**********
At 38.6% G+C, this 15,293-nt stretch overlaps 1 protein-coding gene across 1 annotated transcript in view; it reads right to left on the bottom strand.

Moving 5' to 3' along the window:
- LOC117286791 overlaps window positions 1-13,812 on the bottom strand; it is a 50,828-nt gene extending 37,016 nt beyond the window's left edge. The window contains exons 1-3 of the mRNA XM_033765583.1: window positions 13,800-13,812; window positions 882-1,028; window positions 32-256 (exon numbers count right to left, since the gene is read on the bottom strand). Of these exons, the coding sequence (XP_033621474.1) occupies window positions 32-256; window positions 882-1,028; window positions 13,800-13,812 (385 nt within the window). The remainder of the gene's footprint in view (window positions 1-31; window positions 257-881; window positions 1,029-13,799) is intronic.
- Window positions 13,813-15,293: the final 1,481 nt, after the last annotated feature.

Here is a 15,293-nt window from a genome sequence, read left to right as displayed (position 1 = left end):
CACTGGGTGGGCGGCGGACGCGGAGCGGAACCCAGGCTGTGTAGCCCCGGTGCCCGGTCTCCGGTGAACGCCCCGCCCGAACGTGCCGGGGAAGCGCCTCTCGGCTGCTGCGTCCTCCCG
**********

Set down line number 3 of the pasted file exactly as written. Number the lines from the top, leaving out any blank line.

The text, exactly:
- LOC117286791 overlaps window positions 1-13,812 on the bottom strand; it is a 50,828-nt gene extending 37,016 nt beyond the window's left edge. The window contains exons 1-3 of the mRNA XM_033765583.1: window positions 13,800-13,812; window positions 882-1,028; window positions 32-256 (exon numbers count right to left, since the gene is read on the bottom strand). Of these exons, the coding sequence (XP_033621474.1) occupies window positions 32-256; window positions 882-1,028; window positions 13,800-13,812 (385 nt within the window). The remainder of the gene's footprint in view (window positions 1-31; window positions 257-881; window positions 1,029-13,799) is intronic.